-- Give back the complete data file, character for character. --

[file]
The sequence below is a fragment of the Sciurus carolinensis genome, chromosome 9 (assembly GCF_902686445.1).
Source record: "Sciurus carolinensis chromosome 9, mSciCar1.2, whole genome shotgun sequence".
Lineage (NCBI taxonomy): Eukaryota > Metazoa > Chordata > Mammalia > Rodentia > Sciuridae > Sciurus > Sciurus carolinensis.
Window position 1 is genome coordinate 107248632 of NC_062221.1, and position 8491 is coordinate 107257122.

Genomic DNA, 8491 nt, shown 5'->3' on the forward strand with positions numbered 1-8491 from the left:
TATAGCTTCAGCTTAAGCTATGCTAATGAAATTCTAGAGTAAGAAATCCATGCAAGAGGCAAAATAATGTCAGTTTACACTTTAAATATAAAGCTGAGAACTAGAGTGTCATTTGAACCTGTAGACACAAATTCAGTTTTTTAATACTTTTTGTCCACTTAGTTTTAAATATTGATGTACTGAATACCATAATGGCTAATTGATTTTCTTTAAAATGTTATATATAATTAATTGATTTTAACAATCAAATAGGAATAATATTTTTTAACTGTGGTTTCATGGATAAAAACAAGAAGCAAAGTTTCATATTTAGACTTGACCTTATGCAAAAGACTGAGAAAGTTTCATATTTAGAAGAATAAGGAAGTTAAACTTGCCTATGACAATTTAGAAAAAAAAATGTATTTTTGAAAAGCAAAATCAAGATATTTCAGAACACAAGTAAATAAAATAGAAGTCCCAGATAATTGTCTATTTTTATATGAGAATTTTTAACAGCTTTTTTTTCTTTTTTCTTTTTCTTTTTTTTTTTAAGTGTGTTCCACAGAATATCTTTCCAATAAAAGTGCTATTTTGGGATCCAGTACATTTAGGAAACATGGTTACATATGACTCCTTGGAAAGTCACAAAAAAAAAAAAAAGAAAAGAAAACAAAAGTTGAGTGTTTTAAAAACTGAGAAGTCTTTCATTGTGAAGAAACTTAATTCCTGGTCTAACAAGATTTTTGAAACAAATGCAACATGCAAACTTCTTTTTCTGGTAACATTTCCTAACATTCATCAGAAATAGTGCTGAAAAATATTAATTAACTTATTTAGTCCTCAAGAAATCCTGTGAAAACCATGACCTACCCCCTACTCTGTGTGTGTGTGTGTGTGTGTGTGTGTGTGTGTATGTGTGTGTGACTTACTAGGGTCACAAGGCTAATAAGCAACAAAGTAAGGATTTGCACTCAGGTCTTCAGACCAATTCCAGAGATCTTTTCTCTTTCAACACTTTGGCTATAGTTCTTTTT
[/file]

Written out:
The sequence below is a fragment of the Sciurus carolinensis genome, chromosome 9 (assembly GCF_902686445.1).
Source record: "Sciurus carolinensis chromosome 9, mSciCar1.2, whole genome shotgun sequence".
Lineage (NCBI taxonomy): Eukaryota > Metazoa > Chordata > Mammalia > Rodentia > Sciuridae > Sciurus > Sciurus carolinensis.
Window position 1 is genome coordinate 107248632 of NC_062221.1, and position 8491 is coordinate 107257122.

Genomic DNA, 8491 nt, shown 5'->3' on the forward strand with positions numbered 1-8491 from the left:
TATAGCTTCAGCTTAAGCTATGCTAATGAAATTCTAGAGTAAGAAATCCATGCAAGAGGCAAAATAATGTCAGTTTACACTTTAAATATAAAGCTGAGAACTAGAGTGTCATTTGAACCTGTAGACACAAATTCAGTTTTTTAATACTTTTTGTCCACTTAGTTTTAAATATTGATGTACTGAATACCATAATGGCTAATTGATTTTCTTTAAAATGTTATATATAATTAATTGATTTTAACAATCAAATAGGAATAATATTTTTTAACTGTGGTTTCATGGATAAAAACAAGAAGCAAAGTTTCATATTTAGACTTGACCTTATGCAAAAGACTGAGAAAGTTTCATATTTAGAAGAATAAGGAAGTTAAACTTGCCTATGACAATTTAGAAAAAAAAATGTATTTTTGAAAAGCAAAATCAAGATATTTCAGAACACAAGTAAATAAAATAGAAGTCCCAGATAATTGTCTATTTTTATATGAGAATTTTTAACAGCTTTTTTTTCTTTTTTCTTTTTCTTTTTTTTTTTAAGTGTGTTCCACAGAATATCTTTCCAATAAAAGTGCTATTTTGGGATCCAGTACATTTAGGAAACATGGTTACATATGACTCCTTGGAAAGTCACAAAAAAAAAAAAAAGAAAAGAAAACAAAAGTTGAGTGTTTTAAAAACTGAGAAGTCTTTCATTGTGAAGAAACTTAATTCCTGGTCTAACAAGATTTTTGAAACAAATGCAACATGCAAACTTCTTTTTCTGGTAACATTTCCTAACATTCATCAGAAATAGTGCTGAAAAATATTAATTAACTTATTTAGTCCTCAAGAAATCCTGTGAAAACCATGACCTACCCCCTACTCTGTGTGTGTGTGTGTGTGTGTGTGTGTGTGTGTATGTGTGTGTGACTTACTAGGGTCACAAGGCTAATAAGCAACAAAGTAAGGATTTGCACTCAGGTCTTCAGACCAATTCCAGAGATCTTTTCTCTTTCAACACTTTGGCTATAGTTCTTTTT